self portrait bw.jpg

Start by changing to black and white and printing an inverted emulsion down transparency.


Turned out too dark which is mostly a function of overexposure but I feel like I can see enough that I don’t really want to go with it. It is rough looking on the surface which is not what I was hoping to show. Trying to show a disintegrating soft outer with a resilient core.

Painting week Four – Culture and Identity


Howard Arkley – colourful outlined work with a lot of the content being suburbia and the everyday.  Referencing both the everyday and art history.  –  made me think of my work with everyday objects and details and attempts to present them in an art context. Not particularly about culture/identity for me though. Howard Arkley.JPG

Triple fronted , 1987; Viewed 6 Aug 2020

Lindy Lee –Lindy Lee.jpg;     Viewed 6 Aug 2020

These two included photos are the same photo but one is darker than the other.  It’s interesting how different it makes them look. Repetition with variation. This sort of configuration suits my work but I’m not sure what it says. To me it looks haunting and suggestive of loss. As though a lot of what might have been there in red has been covered up by black.

Kara Walker – 

Kara Walker

The keys to the coop   1997

In the tate article associated with this it mentioned the simplicity of silhouettes resonating with the simplicity of racial stereotypes.;    Viewed 6 August 2020

I’m more interested in the potential of silhouettes as a process given that they work well with my solar fast imagery. There is a lot of detail in the image above but it has a kind of cartoon quality which I’m not looking to use.

Sometimes I think that the stencils yield up interesting shapes and a certain reduction in the distraction away from form that lots of internal detail can give. Having said that, I like to create internal markings that don’t necessarily reflect the exact detail of what is present but more create a certain mood.

In my dog work I was happy that the man had some degraded sort of marking within his silhouette to resonate with the idea that he was being lost.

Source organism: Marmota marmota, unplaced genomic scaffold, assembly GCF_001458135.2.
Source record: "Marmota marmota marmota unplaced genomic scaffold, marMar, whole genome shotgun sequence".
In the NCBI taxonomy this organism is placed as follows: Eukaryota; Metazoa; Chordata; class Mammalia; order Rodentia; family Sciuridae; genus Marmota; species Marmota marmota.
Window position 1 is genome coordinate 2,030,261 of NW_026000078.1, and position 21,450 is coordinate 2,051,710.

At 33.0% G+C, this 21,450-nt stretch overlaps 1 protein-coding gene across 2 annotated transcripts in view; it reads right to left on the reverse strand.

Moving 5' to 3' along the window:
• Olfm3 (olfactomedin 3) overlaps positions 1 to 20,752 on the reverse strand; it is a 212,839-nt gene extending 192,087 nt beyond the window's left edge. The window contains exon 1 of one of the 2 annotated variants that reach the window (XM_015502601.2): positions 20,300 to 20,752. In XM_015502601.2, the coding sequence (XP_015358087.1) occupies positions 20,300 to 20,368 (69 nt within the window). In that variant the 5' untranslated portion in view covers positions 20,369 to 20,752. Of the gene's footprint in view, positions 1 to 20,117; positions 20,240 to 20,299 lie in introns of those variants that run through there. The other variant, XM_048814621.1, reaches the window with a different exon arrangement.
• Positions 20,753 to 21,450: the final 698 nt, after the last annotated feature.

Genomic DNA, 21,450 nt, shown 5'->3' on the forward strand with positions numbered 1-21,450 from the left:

Painting 2B Black dog

First experiment using solar fast to paint with and exposure as I went. Wasn’t very happy with the image itself although the composition was ok. Don’t like the soft edges and painterly quality. Too flat and uninteresting.

This is a composition of stencils with each stencil exposed to different colour solarfast individually. It is better than the painting but I’m still not sure it’s cohesive with the separate pure colours. It has a bit of texture from the prints but not as much as I would like. And I did really want the dog sitting on the man’s chest but I have placed it wrongly.

This third experiment was printed on silk/wool compared to cotton sateen for the one above and it hasn’t taken the colour as well as I would have liked. It appears very muted and I’m not happy with the beige appearance of the background.

I have moved on to dyeing with orange landscape to unify the background and I am reprinting some of the stencils on top to see if I can demarcate them better and strengthen their colour which was someone lost with the orange dye. Likely I will end up with a painting of brown shadows on orange. Not sure what I think about that yet. If its not as good I am going to stop and just use the second version because for me this is about experimentation. The experiment of using stencils has worked in my opinion but I haven’t quite worked out the best way of applying background colour. I may try just painting colour on the back and exposing it through the front after I have already applied the stencils. That may be less invasive than dyeing. Or maybe just expose the back in colour and enough may show through to the front to tint the front without altering the colour in the stencilled area.

Black dog final.jpg

Ok this is the final one. Not perfect but I am moving on. Fabric gives it a muted matte feel which is more noticeable on the silk wool weave than on cotton sateen. This one looked a bit muddy with more loss of colour than I wanted, and I didn’t feel that the planes were well defined so I added the stitching to try and define picture planes better.

I would definitely have liked to have more control over the background colour so that the front colours are not so muddied. I don’t might dulling the colours from the primaries but here I feel like I lost control of the process.

Good thing is that I am pleased with the sewing. Doesn’t interfere with the pleasurable sharp edges of the image but still serves a purpose to better define areas of the work.